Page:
Fuel additives

Discussion in 'Propulsion' started by Danob, Dec 31, 2015.

  1. Danob
    Joined: Dec 2015
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    Danob Junior Member

    I have a Tollycraft 34 that has two 100 gal tanks. What is a good additive to use?
     
  2. PAR
    Joined: Nov 2003
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    PAR Yacht Designer/Builder

    What are you trying to do?

    Sta-Bil is the stuff I use, but you have to decide what you're looking to do, before you ask for a product recommendation.
     
  3. Danob
    Joined: Dec 2015
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    Danob Junior Member

    I bought the boat about 4 months ago and had a lot of work done including emptying both tanks, I filled both tanks back up with about 90 gallons each about 3 months ago. I've been having engine problems and haven't been able to run the boat much. I just replaced both primary fuel filter/water separators and both small fuel filters near the carburetors and hopefully solved the stalling issues, i will test drive it tomorrow or Saturday. Im wondering if I should use a fuel additive to help the gas last longer and the engines run better. I'm using the highest octane fuel available. I'm new to boating and I'm looking for suggestions.
    Thanks Par!
    Dan
     
  4. missinginaction
    Joined: Aug 2007
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    missinginaction Senior Member

    The whole fuel stabilizing thing is fascinating. I have never used fuel stabilizer.

    I do have fuel shut offs in the boat and I do run the carburetor dry before storing the boat for the winter. Leaving fuel in a carburetor/fuel lines and filter(s) is a recipe for problems. If an engine is fuel injected I don't worry about it at all. I have an older (1985) Nissan 300zx that I've stored for as long as 4 years. The fuel system is sealed up. I start the engine once a month or so just to keep things lubricated. Never had a fuel related problem.

    All that said, I have good friends who are ASE certified master mechanics. These guys know their stuff and some of them swear by fuel stabilizer. Go figure. I think there are more ways than one to approach this.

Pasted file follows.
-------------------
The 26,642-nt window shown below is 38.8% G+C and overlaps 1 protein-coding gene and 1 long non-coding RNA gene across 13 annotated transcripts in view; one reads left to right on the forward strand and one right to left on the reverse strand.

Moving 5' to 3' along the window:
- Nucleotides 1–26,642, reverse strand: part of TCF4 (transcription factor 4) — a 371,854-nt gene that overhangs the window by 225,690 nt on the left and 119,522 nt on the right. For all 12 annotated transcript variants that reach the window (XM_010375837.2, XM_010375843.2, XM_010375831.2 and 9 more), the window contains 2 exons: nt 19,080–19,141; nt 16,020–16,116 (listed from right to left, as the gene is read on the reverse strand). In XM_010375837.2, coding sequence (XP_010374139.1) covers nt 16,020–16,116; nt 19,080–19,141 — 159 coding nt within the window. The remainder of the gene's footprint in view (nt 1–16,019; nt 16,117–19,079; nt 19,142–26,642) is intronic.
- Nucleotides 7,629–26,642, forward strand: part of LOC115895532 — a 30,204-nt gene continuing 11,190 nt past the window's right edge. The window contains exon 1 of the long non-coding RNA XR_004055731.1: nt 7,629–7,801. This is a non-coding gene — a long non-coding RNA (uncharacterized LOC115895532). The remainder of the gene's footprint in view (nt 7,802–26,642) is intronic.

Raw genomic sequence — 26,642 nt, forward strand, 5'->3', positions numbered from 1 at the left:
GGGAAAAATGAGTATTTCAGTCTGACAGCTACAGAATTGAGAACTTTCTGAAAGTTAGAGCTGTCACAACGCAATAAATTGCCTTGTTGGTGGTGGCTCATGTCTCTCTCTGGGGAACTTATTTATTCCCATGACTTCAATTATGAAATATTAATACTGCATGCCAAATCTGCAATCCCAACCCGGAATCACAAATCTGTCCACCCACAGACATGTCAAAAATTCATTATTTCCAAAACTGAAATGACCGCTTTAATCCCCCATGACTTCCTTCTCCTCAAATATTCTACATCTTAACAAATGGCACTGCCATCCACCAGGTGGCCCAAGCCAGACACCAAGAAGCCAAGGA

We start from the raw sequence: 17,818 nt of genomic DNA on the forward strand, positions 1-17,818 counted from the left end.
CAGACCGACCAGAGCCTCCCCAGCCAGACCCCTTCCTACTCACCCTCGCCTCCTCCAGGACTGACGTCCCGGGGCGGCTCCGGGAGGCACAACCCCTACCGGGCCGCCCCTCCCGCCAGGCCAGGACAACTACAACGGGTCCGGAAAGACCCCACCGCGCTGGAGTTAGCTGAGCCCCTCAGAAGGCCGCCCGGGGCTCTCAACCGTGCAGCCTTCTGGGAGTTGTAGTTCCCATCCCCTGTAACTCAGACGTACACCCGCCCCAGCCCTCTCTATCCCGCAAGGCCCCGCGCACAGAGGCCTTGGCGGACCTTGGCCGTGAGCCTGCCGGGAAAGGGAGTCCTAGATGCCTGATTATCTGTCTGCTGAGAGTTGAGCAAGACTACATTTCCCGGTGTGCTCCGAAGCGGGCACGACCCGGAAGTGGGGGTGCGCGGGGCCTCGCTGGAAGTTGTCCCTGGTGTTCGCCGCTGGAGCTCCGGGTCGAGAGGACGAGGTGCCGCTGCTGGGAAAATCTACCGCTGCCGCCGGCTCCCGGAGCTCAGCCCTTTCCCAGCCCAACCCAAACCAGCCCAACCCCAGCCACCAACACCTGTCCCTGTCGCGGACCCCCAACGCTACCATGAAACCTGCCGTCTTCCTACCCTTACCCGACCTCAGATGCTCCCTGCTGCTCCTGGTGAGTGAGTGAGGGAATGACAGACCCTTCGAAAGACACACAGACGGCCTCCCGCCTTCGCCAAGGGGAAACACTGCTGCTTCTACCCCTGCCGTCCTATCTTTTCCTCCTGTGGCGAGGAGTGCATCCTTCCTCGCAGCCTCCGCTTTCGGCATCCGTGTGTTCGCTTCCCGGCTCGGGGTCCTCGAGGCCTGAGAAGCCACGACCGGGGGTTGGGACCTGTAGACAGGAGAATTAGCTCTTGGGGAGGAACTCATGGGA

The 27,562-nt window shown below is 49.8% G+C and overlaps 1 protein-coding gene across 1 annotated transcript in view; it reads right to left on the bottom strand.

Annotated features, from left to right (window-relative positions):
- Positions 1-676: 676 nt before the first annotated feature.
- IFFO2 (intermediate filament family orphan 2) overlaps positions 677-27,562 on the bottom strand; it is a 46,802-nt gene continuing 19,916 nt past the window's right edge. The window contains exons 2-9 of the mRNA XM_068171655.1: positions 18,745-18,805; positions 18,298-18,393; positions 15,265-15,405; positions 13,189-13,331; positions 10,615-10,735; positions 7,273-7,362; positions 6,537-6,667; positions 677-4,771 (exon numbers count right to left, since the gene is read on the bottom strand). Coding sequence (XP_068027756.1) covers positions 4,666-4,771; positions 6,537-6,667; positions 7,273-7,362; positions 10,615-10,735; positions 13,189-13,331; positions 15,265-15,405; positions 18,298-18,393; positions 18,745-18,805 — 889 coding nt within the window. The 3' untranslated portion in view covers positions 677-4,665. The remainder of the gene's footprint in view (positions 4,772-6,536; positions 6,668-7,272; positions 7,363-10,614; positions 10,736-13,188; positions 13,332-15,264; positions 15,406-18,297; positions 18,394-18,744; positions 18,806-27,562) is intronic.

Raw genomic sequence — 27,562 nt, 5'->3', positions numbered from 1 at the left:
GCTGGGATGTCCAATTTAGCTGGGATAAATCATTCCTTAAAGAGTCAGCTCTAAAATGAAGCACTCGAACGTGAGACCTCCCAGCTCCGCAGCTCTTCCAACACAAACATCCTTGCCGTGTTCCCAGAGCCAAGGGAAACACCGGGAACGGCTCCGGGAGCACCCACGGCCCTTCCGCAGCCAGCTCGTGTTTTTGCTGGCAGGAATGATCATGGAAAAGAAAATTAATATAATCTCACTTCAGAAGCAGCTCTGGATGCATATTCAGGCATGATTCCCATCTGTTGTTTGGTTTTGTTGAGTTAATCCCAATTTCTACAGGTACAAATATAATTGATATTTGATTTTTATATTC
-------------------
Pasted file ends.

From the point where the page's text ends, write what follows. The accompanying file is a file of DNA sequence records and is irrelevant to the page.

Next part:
I'll share a story about bad gas. back when I was restoring my boat I realized after the boat had been in the yard for the better part of 10 years that I probably should get the old gas out of the tanks. I ended up with about 50 gallons of a liquid that was gas but now smelled very much like turpentine. I called around to anyone I could think of. No one anywhere would take this old gas. What to do?
    Since I didn't want to just pour it out onto the ground I figured I'd try mixing a few gallons of this mystery liquid into the fuel in my old Chevrolet Suburban. A 20% mix seemed to run fine, so next fill up I tried a little more, then more and then even more. I reached the tipping point at about 50%. WIth a 50% mix of turpentine (or whatever the old gas had morphed into) and fresh gas the truck ran fine but was a bear to start, especially if it was a little chilly in the morning.
    I realized quickly that the old gas was difficult to light off when the engine was cold. The engine would fire, but not run. After a couple of minutes of this enough heat would build up in the cylinders to get her running roughly. After another few minutes she would smooth out. The only other hassle was that I had to keep clearing the codes from the ECM since the check engine light kept coming on because of the cold starting misfires.
    In the end I used up the old fuel. added a little Sea Foam to clean things up and filled my truck up with all fresh fuel. That was 5 years or so ago and I've never had any issues with the injection system.
    The reason I wrote all this was to demonstrate that even ancient fuel, mixed with fresh can burn in an engine.
    You have 3 month old fuel which should be fine. You say you're having engine problems but are you sure they are fuel system related? Depending on the compression ratio of your engine(s), you may or may not need premium fuel. If you determine that your carburetors are the problem, I would suggest a thorough cleaning and rebuilding of the carburetor(s) as a start. You really need some with some knowledge to diagnose the problem, otherwise you are just guessing and probably wasting money "fixing" things that don't need to be fixed.